A dictionary of the English language

Front Cover
Alex. Thom, printer and publisher, 1847 - English language - 384 pages
0 Reviews
 

What people are saying - Write a review

We haven't found any reviews in the usual places.

Other editions - View all

Common terms and phrases

Popular passages

Page xxxvi - Monosyllables, and words accented on the last syllable, ending with a single consonant preceded by a single vowel, double that consonant, when they take another syllable beginning with a vowel : as, wit, witty ; thin, thinnish ; to abet, an abettor ; to begin, a beginner.
Page xxxvi - In words, as fashions, the same rule will hold; Alike fantastic, if too new, or old: Be not the first by whom the new are tried, Nor yet the last to lay the old aside.
Page xiv - Most of the writers of English grammar have given long tables of words pronounced otherwise than they are written; and seem not sufficiently to have considered, that, of English, as of all living tongues, there is a double pronunciation; one cursory and colloquial; the other, regular and solemn.
Page xxxv - Of these reformers some have endeavoured to accommodate orthography better to the pronunciation, without considering that this is to measure by a shadow, to take that for a model or standard which is changing while they apply it.
Page xiv - ... when I published the Plan for my Dictionary, Lord Chesterfield told me that the word great should be pronounced so as to rhyme to state ; and Sir William Yonge sent me word that it should be pronounced so as to rhyme to seat, and that none but an Irishman would pronounce it grait. Now here were two men of the highest rank, the one, the best speaker in the House of Lords, the other, the best speaker in the House of Commons, differing entirely.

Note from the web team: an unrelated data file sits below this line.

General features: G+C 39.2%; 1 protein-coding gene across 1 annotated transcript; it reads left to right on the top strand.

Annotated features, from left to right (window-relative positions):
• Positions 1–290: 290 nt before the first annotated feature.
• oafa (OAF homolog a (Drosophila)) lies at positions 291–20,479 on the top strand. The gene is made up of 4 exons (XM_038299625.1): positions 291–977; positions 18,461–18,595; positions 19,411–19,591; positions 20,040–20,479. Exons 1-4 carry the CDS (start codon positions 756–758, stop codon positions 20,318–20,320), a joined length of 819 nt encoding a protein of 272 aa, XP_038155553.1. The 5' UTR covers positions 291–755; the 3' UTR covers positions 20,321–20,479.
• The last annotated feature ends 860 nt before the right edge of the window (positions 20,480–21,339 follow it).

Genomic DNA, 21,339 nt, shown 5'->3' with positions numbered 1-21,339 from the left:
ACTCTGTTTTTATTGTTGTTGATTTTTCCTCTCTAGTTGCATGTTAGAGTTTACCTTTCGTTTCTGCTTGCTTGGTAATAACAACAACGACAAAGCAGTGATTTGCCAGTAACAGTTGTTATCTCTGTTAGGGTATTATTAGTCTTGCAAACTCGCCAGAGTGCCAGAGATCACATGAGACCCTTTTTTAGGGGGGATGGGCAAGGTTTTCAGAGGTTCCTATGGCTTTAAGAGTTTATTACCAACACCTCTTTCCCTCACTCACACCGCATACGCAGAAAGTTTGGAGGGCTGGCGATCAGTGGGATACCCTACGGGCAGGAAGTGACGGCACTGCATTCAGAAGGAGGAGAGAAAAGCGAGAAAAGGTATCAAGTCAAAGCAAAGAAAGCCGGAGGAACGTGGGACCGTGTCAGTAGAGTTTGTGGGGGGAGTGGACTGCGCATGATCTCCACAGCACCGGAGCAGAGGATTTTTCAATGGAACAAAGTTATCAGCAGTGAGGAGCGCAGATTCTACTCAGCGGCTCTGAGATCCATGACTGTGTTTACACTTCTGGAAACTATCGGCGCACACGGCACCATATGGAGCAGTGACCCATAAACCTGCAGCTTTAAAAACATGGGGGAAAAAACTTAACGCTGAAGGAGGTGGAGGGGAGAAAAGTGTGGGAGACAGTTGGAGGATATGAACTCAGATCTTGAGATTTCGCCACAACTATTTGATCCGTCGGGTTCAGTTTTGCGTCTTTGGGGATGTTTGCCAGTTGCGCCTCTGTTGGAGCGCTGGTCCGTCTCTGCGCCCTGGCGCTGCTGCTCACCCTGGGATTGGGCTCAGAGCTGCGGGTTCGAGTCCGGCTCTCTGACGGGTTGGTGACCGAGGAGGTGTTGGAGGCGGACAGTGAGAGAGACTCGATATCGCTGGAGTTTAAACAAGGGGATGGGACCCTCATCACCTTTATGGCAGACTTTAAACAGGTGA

Page 64 - Di"git, a, three quarters of an inch ; the twelfth part of the diameter of the sun or moon ; any number under ten.
Page 353 - CHIMERA ; a fabulous monster, breathing flames, with the head of a lion, the body of a goat, and the tail of a dragon, which laid waste the fields of Lycia, and was at last destroyed by Bcllerophon.
Page 349 - Artemis in the grotto when she and her nymphs were cooling themselves with water and bathing, was changed by her into a stag, and torn to pieces by his own hounds. 1 Anabasis, v., 3, 6-13. " Chaste and holy " calls Homer the form of Artemis, and just as she herself was so had her priestesses to be.
Page xiv - The solemn pronunciation, though by no means immutable and permanent, is yet always less remote from the orthography, and less liable to capricious innovation. They have, however, generally formed their tables according to the cursory speech of those with whom they happened to converse ; and, concluding that the whole nation combines to vitiate language in one manner, have often established the jargon of the lowest of the people as the model of speech. For pronunciation the best general rule is,...
Page xiv - English, as of all living tongues, there is a double pronunciation, one cursory and colloquial, the other regular and solemn. The cursory pronunciation is always vague and uncertain, being made different in different mouths by negligence, unskilfulness, or affectation.

Bibliographic information